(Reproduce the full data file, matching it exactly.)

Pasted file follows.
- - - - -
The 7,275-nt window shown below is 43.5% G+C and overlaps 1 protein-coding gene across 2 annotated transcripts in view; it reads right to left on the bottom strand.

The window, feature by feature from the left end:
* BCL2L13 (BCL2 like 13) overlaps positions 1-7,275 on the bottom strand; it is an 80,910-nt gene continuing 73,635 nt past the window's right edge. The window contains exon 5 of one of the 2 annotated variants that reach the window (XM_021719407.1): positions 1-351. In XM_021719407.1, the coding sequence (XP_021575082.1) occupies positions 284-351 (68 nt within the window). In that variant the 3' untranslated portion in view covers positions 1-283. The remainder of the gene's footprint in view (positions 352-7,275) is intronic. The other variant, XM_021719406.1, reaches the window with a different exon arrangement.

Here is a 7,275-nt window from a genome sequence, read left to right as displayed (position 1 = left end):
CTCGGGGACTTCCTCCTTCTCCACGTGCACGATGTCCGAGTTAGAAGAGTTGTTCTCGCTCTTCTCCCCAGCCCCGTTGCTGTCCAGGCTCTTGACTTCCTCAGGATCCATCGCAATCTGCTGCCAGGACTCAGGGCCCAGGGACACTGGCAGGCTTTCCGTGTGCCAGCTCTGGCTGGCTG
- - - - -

The 7,275-nt window shown below is 43.5% G+C and overlaps 1 protein-coding gene across 2 annotated transcripts in view; it reads right to left on the bottom strand.

The window, feature by feature from the left end:
* BCL2L13 (BCL2 like 13) overlaps positions 1-7,275 on the bottom strand; it is an 80,910-nt gene continuing 73,635 nt past the window's right edge. The window contains exon 5 of one of the 2 annotated variants that reach the window (XM_021719407.1): positions 1-351. In XM_021719407.1, the coding sequence (XP_021575082.1) occupies positions 284-351 (68 nt within the window). In that variant the 3' untranslated portion in view covers positions 1-283. The remainder of the gene's footprint in view (positions 352-7,275) is intronic. The other variant, XM_021719406.1, reaches the window with a different exon arrangement.

Here is a 7,275-nt window from a genome sequence, read left to right as displayed (position 1 = left end):
CTCGGGGACTTCCTCCTTCTCCACGTGCACGATGTCCGAGTTAGAAGAGTTGTTCTCGCTCTTCTCCCCAGCCCCGTTGCTGTCCAGGCTCTTGACTTCCTCAGGATCCATCGCAATCTGCTGCCAGGACTCAGGGCCCAGGGACACTGGCAGGCTTTCCGTGTGCCAGCTCTGGCTGGCTG